Did you know that over 200 different types of potatoes are sold throughout the United States?
If you’ve ever dabbled in the art of mashed potatoes, you know not all types of potatoes are created equal.
Some potatoes whip up like a dream, while others whip into wallpaper paste.
With so many types of potatoes, how do you know what kind works best for your recipe?
While there are full culinary classes dedicated to potatoes, I’ve compiled a quick crash course.
I’ll fill you in on three different types and what works best for various dishes.
17 Different Types of Potatoes
Not all potatoes are created equal. Some potatoes have sweet and nutty flavors, while others are earthy and buttery.
Experimenting with different types of potatoes and their unique flavor profiles can take a boring potato salad to new heights!
Odds are good you’re whipping up a sweet potato casserole this holiday season.
And opting for the right potato can take your dish to the next level.
Japanese sweet potatoes, for instance, are much sweeter than your average sweet potato.
They can lend a bright sweetness to your dish.
In addition to flavors, the overall texture of the potato plays a significant role in baking, frying, or boiling.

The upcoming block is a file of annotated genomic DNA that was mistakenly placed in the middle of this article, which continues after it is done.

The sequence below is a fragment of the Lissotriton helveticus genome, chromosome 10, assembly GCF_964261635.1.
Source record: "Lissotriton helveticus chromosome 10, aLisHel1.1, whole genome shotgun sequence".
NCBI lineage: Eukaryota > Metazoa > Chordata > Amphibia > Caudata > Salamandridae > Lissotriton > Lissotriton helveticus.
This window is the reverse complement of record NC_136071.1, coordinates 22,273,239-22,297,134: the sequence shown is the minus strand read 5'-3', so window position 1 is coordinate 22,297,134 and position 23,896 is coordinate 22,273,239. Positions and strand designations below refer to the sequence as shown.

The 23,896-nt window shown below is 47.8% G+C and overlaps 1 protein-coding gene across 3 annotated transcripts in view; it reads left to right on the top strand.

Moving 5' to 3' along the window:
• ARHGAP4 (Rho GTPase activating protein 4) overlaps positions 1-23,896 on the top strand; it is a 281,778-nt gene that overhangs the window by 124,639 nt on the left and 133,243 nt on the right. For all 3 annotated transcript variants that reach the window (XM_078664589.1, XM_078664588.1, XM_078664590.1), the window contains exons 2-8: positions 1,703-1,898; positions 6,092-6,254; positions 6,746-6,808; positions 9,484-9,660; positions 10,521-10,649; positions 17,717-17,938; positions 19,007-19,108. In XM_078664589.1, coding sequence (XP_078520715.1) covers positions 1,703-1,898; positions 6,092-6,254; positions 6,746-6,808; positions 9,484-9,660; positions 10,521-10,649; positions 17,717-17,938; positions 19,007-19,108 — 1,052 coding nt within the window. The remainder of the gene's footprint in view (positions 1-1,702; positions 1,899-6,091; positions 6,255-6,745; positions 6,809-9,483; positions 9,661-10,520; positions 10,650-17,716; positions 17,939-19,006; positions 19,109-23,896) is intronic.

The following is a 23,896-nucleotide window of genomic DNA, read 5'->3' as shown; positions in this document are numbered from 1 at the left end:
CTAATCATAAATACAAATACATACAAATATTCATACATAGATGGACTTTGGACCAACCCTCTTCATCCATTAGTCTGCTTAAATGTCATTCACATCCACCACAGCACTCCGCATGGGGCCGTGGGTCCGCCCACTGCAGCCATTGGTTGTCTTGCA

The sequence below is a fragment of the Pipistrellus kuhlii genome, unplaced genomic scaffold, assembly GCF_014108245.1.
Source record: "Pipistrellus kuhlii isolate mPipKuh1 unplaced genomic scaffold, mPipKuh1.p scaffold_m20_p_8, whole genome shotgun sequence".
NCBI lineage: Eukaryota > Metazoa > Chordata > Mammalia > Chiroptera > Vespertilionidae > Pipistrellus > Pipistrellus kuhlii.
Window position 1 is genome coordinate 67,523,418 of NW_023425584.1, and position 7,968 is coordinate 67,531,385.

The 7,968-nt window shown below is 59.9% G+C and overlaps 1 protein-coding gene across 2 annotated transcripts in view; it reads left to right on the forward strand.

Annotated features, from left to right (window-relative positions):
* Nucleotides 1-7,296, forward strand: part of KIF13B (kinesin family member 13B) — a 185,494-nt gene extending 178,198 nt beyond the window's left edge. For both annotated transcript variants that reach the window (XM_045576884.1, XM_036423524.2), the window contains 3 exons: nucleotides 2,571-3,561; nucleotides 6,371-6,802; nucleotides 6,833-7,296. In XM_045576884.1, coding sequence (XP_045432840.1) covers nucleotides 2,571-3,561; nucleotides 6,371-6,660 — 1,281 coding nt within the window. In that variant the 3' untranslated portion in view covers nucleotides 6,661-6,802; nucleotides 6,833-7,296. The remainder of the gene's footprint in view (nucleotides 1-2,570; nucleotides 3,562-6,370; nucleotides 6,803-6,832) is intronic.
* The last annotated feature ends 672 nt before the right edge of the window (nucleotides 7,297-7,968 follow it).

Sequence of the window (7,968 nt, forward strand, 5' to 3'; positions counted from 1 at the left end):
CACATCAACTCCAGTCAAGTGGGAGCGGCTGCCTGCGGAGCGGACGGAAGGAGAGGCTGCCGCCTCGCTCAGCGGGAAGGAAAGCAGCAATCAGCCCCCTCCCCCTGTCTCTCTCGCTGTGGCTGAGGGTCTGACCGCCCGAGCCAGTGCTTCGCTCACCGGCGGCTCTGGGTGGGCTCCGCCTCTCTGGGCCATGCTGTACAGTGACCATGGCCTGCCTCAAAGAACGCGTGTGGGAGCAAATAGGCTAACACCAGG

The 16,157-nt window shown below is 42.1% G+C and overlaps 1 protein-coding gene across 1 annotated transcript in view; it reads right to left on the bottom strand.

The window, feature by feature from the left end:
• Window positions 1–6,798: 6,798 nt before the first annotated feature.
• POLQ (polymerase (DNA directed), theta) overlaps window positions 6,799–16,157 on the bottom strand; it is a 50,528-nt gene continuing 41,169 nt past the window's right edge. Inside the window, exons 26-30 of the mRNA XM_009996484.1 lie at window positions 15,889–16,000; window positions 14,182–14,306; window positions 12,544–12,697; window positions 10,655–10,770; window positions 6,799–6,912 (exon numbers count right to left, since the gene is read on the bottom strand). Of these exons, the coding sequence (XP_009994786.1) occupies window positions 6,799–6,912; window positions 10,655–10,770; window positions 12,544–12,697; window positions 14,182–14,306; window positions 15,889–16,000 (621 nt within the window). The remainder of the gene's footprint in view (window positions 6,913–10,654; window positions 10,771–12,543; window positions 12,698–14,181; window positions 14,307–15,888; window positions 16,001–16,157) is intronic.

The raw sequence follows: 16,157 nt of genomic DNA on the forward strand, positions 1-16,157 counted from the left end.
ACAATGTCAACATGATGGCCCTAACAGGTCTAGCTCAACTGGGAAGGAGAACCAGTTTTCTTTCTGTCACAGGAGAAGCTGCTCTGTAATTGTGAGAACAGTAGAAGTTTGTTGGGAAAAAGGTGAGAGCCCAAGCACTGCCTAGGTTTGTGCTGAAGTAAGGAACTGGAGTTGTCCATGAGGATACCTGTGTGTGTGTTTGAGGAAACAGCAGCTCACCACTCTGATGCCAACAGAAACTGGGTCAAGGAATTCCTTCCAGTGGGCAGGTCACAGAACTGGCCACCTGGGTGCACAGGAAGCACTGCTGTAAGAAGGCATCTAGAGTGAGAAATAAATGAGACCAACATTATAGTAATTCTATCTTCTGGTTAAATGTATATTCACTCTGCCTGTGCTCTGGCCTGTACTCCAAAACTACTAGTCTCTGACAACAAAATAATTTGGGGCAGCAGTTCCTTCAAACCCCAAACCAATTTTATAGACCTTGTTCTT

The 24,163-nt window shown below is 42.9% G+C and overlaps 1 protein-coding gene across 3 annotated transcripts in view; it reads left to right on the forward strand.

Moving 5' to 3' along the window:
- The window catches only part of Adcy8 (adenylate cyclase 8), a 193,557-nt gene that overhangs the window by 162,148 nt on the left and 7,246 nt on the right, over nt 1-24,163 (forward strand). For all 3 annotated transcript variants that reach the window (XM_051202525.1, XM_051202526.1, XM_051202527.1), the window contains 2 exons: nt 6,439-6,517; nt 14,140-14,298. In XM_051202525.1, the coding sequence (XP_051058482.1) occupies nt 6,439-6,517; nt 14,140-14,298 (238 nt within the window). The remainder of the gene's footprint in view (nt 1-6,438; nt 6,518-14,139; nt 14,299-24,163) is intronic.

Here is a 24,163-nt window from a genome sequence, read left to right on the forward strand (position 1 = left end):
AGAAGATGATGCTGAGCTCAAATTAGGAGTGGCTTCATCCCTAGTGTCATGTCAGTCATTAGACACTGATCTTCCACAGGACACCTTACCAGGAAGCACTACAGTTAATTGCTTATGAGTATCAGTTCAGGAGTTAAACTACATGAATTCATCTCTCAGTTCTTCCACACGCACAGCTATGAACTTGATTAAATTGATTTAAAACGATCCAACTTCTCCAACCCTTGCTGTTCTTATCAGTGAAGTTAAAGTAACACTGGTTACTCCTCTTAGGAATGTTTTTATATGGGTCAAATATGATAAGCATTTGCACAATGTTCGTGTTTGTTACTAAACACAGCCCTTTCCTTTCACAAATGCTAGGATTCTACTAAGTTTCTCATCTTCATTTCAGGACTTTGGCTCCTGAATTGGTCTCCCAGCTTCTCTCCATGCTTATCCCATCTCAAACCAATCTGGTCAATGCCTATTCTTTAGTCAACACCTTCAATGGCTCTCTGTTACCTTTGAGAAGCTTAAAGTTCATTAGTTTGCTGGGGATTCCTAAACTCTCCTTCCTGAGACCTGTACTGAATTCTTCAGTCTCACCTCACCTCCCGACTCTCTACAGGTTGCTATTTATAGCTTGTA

Check out this quick breakdown of the three basic types of potatoes and which of the 17 styles works best for any recipe.
3 Basic Types of Potatoes
There are three basic types: starchy, waxy, and all-purpose.
Knowing how these potatoes react once cooked makes a massive difference in your potato dishes.
If you don’t select the right type of potato, your mashed potatoes could be dense and thick, or your french fries will be limp and soggy.
So, let’s break down the three different types of potatoes and
Starchy potatoes have a high starch and low moisture content. They’re ideal for things like mashed potatoes.
Once the water evaporates in cooking, they absorb all that butter and cream for light, fluffy mashed potatoes.
On the other hand, waxy potatoes are low in starch and high in moisture. This helps them hold their shape when cooking.
For potatoes au gratin or roasted potatoes, opting for waxy potatoes is your best option.
Waxy potatoes often have a thinner skin, which means you won’t need to peel them.
They also add a pop of color to things like potato salad.
All-purpose potatoes are the best of both worlds. They have a medium starch-to-moisture ratio.
They work well in almost any dish, from mashed potatoes to roasted potatoes.
If you haven’t mastered potato cookery, all-purpose potatoes are a great place to start.
Starchy potatoes have a low moisture content, which is ideal for frying and baking.